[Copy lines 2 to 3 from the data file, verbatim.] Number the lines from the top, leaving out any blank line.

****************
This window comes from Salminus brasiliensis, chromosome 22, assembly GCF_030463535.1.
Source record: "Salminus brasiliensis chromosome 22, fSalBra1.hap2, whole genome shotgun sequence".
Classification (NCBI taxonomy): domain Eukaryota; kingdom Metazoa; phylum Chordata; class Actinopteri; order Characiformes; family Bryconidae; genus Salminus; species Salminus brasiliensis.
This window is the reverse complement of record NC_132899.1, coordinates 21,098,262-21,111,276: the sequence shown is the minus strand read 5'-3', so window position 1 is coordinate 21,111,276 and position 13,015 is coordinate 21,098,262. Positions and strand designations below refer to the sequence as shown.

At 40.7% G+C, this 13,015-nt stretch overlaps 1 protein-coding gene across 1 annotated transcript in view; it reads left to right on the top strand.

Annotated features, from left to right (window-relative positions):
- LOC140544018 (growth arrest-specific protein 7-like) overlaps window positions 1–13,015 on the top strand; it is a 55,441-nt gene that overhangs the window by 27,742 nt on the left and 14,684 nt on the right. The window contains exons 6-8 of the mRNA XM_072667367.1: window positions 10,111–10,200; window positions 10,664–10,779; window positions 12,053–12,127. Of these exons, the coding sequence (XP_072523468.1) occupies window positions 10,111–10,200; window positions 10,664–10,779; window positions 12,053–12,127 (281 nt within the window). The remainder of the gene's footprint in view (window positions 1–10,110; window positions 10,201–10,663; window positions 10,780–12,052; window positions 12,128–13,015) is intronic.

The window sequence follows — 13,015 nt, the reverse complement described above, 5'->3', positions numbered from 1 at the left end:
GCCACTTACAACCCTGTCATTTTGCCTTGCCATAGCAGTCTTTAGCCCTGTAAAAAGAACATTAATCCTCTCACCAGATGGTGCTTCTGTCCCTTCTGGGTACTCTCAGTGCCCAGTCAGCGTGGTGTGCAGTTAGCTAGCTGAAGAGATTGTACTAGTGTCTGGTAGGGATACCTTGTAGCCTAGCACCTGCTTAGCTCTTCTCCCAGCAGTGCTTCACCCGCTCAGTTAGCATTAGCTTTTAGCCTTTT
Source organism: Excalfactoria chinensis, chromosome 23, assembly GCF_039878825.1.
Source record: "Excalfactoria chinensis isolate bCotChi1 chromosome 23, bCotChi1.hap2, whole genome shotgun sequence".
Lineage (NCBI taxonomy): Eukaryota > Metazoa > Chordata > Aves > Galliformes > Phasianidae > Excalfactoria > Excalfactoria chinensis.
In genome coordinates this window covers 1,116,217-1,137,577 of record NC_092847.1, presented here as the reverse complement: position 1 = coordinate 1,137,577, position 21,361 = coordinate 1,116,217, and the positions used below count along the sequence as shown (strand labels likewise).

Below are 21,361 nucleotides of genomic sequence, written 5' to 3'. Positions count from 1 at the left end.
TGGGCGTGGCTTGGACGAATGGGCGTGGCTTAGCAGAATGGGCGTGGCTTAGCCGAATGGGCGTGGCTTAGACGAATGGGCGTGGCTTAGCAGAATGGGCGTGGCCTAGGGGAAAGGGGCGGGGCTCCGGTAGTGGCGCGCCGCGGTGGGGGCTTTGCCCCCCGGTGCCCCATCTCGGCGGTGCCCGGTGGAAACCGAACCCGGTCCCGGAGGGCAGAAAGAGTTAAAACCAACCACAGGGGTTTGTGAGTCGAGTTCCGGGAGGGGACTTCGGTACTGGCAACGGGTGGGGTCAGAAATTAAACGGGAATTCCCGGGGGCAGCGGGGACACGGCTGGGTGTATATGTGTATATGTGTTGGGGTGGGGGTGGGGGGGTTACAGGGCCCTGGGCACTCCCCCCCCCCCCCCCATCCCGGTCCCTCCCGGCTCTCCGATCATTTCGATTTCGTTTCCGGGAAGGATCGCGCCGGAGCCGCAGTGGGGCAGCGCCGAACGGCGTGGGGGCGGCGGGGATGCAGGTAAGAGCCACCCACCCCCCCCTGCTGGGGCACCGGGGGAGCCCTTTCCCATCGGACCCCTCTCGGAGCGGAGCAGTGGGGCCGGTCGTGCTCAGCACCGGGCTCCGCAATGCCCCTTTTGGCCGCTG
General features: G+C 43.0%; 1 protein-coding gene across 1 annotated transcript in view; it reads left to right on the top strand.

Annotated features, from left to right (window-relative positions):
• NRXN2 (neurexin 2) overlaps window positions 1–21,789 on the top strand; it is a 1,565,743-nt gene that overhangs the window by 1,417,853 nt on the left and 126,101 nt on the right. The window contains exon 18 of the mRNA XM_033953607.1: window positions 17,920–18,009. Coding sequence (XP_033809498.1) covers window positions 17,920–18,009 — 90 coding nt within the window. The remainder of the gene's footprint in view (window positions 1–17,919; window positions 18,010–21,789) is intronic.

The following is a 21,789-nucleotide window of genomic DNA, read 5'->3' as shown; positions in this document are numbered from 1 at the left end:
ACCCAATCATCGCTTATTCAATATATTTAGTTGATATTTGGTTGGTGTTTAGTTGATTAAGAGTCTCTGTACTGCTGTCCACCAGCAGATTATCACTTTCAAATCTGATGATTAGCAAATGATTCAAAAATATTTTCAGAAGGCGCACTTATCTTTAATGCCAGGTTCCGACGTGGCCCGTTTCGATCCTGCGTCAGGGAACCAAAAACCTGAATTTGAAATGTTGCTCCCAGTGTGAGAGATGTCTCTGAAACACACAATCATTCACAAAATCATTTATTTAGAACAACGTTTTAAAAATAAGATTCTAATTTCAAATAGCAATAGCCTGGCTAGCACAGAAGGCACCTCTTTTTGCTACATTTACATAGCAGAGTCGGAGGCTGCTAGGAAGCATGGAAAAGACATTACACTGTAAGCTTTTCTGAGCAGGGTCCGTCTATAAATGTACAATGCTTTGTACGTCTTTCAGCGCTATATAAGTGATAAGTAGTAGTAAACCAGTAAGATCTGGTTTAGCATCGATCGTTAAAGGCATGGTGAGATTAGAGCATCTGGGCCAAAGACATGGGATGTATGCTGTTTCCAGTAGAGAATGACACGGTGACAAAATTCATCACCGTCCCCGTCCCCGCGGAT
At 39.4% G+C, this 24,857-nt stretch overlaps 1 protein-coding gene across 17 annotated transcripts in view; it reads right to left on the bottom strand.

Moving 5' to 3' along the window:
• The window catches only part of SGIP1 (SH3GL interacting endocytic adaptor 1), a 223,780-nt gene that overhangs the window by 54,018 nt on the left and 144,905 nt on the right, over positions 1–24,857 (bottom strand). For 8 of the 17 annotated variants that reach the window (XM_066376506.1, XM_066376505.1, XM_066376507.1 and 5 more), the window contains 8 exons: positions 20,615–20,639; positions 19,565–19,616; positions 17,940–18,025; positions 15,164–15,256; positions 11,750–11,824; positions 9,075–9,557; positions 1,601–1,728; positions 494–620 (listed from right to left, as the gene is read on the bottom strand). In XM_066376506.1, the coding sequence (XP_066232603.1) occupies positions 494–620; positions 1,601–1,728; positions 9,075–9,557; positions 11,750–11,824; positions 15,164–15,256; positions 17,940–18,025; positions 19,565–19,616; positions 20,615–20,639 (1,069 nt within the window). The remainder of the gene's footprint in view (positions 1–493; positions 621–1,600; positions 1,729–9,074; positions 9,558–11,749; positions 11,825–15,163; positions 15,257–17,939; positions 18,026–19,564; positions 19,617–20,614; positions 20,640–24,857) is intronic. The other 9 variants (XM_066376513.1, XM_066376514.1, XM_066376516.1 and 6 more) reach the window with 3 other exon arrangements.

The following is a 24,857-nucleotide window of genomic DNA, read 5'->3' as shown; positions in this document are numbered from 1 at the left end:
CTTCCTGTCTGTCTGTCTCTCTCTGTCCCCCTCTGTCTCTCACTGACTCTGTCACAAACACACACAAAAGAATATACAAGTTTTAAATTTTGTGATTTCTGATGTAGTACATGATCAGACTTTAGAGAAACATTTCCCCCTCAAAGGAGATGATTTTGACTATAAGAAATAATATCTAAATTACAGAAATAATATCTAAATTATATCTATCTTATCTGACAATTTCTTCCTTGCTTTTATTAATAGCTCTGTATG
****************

Source record: "Salminus brasiliensis chromosome 22, fSalBra1.hap2, whole genome shotgun sequence".
Classification (NCBI taxonomy): domain Eukaryota; kingdom Metazoa; phylum Chordata; class Actinopteri; order Characiformes; family Bryconidae; genus Salminus; species Salminus brasiliensis.